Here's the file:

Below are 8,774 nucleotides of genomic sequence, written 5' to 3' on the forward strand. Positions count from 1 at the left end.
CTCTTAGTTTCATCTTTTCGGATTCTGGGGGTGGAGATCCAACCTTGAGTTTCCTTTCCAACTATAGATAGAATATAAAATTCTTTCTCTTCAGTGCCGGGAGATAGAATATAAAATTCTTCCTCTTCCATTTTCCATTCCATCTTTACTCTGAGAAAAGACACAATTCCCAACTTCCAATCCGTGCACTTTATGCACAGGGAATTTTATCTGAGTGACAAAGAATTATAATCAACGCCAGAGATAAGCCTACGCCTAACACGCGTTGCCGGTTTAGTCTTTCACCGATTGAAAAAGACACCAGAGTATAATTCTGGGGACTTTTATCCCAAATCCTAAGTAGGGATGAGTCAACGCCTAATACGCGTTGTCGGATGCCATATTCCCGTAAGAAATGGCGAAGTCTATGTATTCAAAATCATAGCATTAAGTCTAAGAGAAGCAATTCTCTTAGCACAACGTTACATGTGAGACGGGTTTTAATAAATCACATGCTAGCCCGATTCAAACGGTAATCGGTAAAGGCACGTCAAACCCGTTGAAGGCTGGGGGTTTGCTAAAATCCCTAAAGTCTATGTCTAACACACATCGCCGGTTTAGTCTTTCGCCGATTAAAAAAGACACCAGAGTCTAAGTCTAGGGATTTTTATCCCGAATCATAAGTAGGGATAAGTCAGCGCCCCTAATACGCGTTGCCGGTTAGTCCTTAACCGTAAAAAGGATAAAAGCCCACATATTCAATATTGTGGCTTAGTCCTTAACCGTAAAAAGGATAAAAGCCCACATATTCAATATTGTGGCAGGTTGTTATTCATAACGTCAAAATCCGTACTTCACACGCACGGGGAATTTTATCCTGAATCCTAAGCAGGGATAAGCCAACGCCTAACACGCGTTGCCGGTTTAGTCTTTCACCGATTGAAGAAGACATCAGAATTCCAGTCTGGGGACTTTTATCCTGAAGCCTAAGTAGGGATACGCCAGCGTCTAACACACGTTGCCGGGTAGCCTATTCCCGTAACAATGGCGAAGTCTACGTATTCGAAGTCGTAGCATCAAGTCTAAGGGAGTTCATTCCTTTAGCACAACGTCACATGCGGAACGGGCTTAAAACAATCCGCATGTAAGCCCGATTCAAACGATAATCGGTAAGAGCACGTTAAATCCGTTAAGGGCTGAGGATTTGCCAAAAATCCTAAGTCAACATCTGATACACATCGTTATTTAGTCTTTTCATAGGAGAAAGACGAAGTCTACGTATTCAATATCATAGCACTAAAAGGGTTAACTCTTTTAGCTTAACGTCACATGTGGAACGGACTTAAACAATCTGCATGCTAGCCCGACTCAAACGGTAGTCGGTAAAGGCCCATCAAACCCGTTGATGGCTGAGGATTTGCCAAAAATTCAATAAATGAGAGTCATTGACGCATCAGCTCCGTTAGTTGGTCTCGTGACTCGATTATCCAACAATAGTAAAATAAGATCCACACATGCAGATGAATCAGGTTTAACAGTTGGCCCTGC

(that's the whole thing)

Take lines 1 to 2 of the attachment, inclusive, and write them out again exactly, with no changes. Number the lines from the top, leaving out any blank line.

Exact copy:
Below are 8,774 nucleotides of genomic sequence, written 5' to 3' on the forward strand. Positions count from 1 at the left end.
CTCTTAGTTTCATCTTTTCGGATTCTGGGGGTGGAGATCCAACCTTGAGTTTCCTTTCCAACTATAGATAGAATATAAAATTCTTTCTCTTCAGTGCCGGGAGATAGAATATAAAATTCTTCCTCTTCCATTTTCCATTCCATCTTTACTCTGAGAAAAGACACAATTCCCAACTTCCAATCCGTGCACTTTATGCACAGGGAATTTTATCTGAGTGACAAAGAATTATAATCAACGCCAGAGATAAGCCTACGCCTAACACGCGTTGCCGGTTTAGTCTTTCACCGATTGAAAAAGACACCAGAGTATAATTCTGGGGACTTTTATCCCAAATCCTAAGTAGGGATGAGTCAACGCCTAATACGCGTTGTCGGATGCCATATTCCCGTAAGAAATGGCGAAGTCTATGTATTCAAAATCATAGCATTAAGTCTAAGAGAAGCAATTCTCTTAGCACAACGTTACATGTGAGACGGGTTTTAATAAATCACATGCTAGCCCGATTCAAACGGTAATCGGTAAAGGCACGTCAAACCCGTTGAAGGCTGGGGGTTTGCTAAAATCCCTAAAGTCTATGTCTAACACACATCGCCGGTTTAGTCTTTCGCCGATTAAAAAAGACACCAGAGTCTAAGTCTAGGGATTTTTATCCCGAATCATAAGTAGGGATAAGTCAGCGCCCCTAATACGCGTTGCCGGTTAGTCCTTAACCGTAAAAAGGATAAAAGCCCACATATTCAATATTGTGGCTTAGTCCTTAACCGTAAAAAGGATAAAAGCCCACATATTCAATATTGTGGCAGGTTGTTATTCATAACGTCAAAATCCGTACTTCACACGCACGGGGAATTTTATCCTGAATCCTAAGCAGGGATAAGCCAACGCCTAACACGCGTTGCCGGTTTAGTCTTTCACCGATTGAAGAAGACATCAGAATTCCAGTCTGGGGACTTTTATCCTGAAGCCTAAGTAGGGATACGCCAGCGTCTAACACACGTTGCCGGGTAGCCTATTCCCGTAACAATGGCGAAGTCTACGTATTCGAAGTCGTAGCATCAAGTCTAAGGGAGTTCATTCCTTTAGCACAACGTCACATGCGGAACGGGCTTAAAACAATCCGCATGTAAGCCCGATTCAAACGATAATCGGTAAGAGCACGTTAAATCCGTTAAGGGCTGAGGATTTGCCAAAAATCCTAAGTCAACATCTGATACACATCGTTATTTAGTCTTTTCATAGGAGAAAGACGAAGTCTACGTATTCAATATCATAGCACTAAAAGGGTTAACTCTTTTAGCTTAACGTCACATGTGGAACGGACTTAAACAATCTGCATGCTAGCCCGACTCAAACGGTAGTCGGTAAAGGCCCATCAAACCCGTTGATGGCTGAGGATTTGCCAAAAATTCAATAAATGAGAGTCATTGACGCATCAGCTCCGTTAGTTGGTCTCGTGACTCGATTATCCAACAATAGTAAAATAAGATCCACACATGCAGATGAATCAGGTTTAACAGTTGGCCCTGC